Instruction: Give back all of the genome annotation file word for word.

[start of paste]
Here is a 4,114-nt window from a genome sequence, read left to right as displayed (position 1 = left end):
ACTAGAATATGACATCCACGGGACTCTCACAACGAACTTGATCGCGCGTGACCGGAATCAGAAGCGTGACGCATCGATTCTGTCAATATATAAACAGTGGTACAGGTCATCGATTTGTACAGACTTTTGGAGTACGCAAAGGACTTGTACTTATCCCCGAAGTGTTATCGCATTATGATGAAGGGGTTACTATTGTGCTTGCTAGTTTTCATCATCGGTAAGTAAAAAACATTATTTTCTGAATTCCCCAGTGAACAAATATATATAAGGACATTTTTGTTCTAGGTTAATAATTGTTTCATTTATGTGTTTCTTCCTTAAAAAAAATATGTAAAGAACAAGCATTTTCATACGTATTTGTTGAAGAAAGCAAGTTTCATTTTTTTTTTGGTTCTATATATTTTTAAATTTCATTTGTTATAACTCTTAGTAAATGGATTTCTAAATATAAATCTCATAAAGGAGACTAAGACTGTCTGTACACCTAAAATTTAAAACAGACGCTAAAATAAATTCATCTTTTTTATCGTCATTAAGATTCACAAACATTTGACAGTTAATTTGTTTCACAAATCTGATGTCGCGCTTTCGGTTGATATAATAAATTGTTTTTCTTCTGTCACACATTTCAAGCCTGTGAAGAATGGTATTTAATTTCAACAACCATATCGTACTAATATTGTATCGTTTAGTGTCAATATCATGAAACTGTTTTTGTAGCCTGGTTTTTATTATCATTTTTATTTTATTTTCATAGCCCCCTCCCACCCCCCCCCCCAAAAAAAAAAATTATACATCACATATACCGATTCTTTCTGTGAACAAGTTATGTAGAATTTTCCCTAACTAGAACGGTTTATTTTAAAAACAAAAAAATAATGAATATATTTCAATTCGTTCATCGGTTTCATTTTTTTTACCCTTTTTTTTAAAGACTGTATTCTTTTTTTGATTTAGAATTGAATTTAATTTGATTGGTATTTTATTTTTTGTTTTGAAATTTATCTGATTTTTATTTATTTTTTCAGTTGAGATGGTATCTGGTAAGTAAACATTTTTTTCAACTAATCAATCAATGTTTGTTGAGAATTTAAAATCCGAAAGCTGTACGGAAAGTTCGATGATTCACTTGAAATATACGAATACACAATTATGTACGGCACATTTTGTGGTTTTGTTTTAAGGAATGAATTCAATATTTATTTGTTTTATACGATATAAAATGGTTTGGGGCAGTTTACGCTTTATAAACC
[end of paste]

Here is a 4,114-nt window from a genome sequence, read left to right as displayed (position 1 = left end):
ACTAGAATATGACATCCACGGGACTCTCACAACGAACTTGATCGCGCGTGACCGGAATCAGAAGCGTGACGCATCGATTCTGTCAATATATAAACAGTGGTACAGGTCATCGATTTGTACAGACTTTTGGAGTACGCAAAGGACTTGTACTTATCCCCGAAGTGTTATCGCATTATGATGAAGGGGTTACTATTGTGCTTGCTAGTTTTCATCATCGGTAAGTAAAAAACATTATTTTCTGAATTCCCCAGTGAACAAATATATATAAGGACATTTTTGTTCTAGGTTAATAATTGTTTCATTTATGTGTTTCTTCCTTAAAAAAAATATGTAAAGAACAAGCATTTTCATACGTATTTGTTGAAGAAAGCAAGTTTCATTTTTTTTTTGGTTCTATATATTTTTAAATTTCATTTGTTATAACTCTTAGTAAATGGATTTCTAAATATAAATCTCATAAAGGAGACTAAGACTGTCTGTACACCTAAAATTTAAAACAGACGCTAAAATAAATTCATCTTTTTTATCGTCATTAAGATTCACAAACATTTGACAGTTAATTTGTTTCACAAATCTGATGTCGCGCTTTCGGTTGATATAATAAATTGTTTTTCTTCTGTCACACATTTCAAGCCTGTGAAGAATGGTATTTAATTTCAACAACCATATCGTACTAATATTGTATCGTTTAGTGTCAATATCATGAAACTGTTTTTGTAGCCTGGTTTTTATTATCATTTTTATTTTATTTTCATAGCCCCCTCCCACCCCCCCCCCCAAAAAAAAAAATTATACATCACATATACCGATTCTTTCTGTGAACAAGTTATGTAGAATTTTCCCTAACTAGAACGGTTTATTTTAAAAACAAAAAAATAATGAATATATTTCAATTCGTTCATCGGTTTCATTTTTTTTACCCTTTTTTTTAAAGACTGTATTCTTTTTTTGATTTAGAATTGAATTTAATTTGATTGGTATTTTATTTTTTGTTTTGAAATTTATCTGATTTTTATTTATTTTTTCAGTTGAGATGGTATCTGGTAAGTAAACATTTTTTTCAACTAATCAATCAATGTTTGTTGAGAATTTAAAATCCGAAAGCTGTACGGAAAGTTCGATGATTCACTTGAAATATACGAATACACAATTATGTACGGCACATTTTGTGGTTTTGTTTTAAGGAATGAATTCAATATTTATTTGTTTTATACGATATAAAATGGTTTGGGGCAGTTTACGCTTTATAAACC